"For larger employers with 500 employees or more, there is no change," Witlin said. "They are exempt." Big businesses may feel pressure, however, to cover such leave on their own. "Even without the pressure, I think they will step up to the plate," Witlin noted.

Treasury Secretary Steven Mnuchin had said that "big companies can afford these things." And U.S. House Speaker Nancy Pelosi wrote on Twitter during the bill's negotiations, "I don't support U.S. taxpayer money subsidizing corporations to provide benefits to workers that they should already be providing." 

The legislation allows the secretary of labor to exclude health care providers and emergency responders from the definition of employees who are allowed to take leave. Additionally, employers with fewer than 50 workers can ask the secretary of labor for an exemption from providing paid family and medical leave and paid sick leave if it "would jeopardize the viability of the business."

The emergency FMLA leave generally requires employers to reinstate employees in the same job or an equivalent position when they return to work, but there is an exception for employers with fewer than 25 employees if the position no longer exists due to economic conditions or operational changes that are made because of the public health emergency.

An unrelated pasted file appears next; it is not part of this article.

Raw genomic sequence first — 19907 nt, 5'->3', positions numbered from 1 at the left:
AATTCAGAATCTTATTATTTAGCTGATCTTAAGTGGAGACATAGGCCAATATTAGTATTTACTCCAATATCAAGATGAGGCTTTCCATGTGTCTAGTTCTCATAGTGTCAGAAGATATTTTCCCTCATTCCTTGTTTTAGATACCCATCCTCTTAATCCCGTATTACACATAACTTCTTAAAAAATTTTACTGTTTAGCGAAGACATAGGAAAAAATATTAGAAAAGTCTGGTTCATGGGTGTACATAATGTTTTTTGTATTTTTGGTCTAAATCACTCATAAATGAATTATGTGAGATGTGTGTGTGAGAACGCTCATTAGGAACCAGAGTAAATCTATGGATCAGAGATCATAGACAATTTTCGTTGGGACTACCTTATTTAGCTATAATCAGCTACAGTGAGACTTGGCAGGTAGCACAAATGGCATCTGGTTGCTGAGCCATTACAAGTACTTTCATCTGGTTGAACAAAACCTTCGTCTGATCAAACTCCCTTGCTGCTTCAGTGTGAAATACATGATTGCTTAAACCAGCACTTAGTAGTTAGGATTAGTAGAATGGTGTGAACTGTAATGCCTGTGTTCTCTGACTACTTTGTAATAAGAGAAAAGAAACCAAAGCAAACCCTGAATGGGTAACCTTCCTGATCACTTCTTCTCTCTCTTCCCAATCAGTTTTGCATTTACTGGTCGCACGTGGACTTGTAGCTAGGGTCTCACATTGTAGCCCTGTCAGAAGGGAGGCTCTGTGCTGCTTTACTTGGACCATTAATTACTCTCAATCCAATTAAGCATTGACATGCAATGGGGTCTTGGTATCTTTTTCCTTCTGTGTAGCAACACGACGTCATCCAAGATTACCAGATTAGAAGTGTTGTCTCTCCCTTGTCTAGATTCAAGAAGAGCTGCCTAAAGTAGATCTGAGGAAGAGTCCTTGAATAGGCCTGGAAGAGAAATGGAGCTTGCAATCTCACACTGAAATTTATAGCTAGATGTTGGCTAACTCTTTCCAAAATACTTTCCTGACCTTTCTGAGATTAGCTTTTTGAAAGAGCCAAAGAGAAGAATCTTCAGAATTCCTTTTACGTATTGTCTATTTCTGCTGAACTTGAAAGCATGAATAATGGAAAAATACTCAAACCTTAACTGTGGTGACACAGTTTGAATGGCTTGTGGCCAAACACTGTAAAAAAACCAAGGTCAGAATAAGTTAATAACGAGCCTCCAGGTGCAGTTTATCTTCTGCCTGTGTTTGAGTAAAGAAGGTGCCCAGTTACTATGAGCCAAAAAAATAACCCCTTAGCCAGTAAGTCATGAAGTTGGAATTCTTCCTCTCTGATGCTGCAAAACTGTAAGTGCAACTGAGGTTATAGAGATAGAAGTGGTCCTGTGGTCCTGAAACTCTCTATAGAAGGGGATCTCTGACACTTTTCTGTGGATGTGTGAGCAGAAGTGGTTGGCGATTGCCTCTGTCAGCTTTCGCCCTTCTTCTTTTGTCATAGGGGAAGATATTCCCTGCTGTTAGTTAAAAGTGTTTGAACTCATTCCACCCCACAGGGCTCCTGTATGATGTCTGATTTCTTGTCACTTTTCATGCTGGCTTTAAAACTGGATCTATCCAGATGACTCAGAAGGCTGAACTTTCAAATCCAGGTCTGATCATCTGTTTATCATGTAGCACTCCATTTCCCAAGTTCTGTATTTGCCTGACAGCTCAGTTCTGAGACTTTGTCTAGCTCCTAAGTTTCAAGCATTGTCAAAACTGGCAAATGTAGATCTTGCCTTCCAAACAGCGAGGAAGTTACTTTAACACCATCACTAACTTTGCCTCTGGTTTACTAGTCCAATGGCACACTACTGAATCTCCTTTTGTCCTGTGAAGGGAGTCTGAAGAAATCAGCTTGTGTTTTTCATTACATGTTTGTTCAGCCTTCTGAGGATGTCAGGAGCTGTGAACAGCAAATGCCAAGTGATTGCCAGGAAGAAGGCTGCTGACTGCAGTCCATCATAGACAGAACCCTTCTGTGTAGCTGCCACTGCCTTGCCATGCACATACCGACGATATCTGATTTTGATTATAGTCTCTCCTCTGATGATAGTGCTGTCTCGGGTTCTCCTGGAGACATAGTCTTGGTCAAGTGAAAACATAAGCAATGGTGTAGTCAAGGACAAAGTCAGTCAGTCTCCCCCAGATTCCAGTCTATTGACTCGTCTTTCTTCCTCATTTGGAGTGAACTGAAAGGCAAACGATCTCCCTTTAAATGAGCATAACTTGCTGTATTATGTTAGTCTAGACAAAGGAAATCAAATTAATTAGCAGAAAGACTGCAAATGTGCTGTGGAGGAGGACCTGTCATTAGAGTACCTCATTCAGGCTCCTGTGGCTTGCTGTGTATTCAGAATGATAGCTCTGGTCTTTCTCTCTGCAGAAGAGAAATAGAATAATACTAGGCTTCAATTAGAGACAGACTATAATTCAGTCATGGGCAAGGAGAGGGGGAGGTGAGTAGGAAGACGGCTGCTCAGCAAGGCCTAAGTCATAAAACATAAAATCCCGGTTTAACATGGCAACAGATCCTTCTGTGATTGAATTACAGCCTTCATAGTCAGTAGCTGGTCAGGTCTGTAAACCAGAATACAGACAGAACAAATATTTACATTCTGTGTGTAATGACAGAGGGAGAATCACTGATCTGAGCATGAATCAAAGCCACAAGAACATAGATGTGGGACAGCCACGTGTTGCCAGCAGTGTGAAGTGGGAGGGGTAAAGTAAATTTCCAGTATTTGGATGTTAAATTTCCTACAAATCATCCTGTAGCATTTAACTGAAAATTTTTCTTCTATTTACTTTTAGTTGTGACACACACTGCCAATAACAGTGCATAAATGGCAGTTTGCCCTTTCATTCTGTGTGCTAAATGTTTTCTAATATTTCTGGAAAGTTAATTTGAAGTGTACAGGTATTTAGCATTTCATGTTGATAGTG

"The bill includes refundable tax credits for employers that are required to offer emergency FMLA or paid sick leave, including self-employed individuals," Paretti and Lotito said. "Note that these credits are only available to those employers that are required to offer these benefits under the bill."

Employer Takeaway

The legislation is complex and was put together quickly. "No one can be an expert on this new law and its intricate provisions," noted Jason Reisman, an attorney with Blank Rome in Philadelphia. "So, communicate early and often." 

If employers aren't clear about what to do, Reisman suggested that they say so: " 'We are reviewing the new law and its provisions, as our goal is to do everything we can to try to protect our workers and ensure we all remain healthy when things return to normal.' " Communication is important and can be soothing, he said. "But, think before you speak. Words do matter."

Reisman suggested that covered employers put together and issue to workers a written policy or outline describing the new required benefits, detailing what the benefits are, any eligibility criteria, how they can be used, and the interplay with other available benefits, such as paid time off, sick leave and vacation time. 

"It is important to stay alert for updates and guidance, which is expected primarily to come from the U.S. Department of Labor over the next two weeks," he said.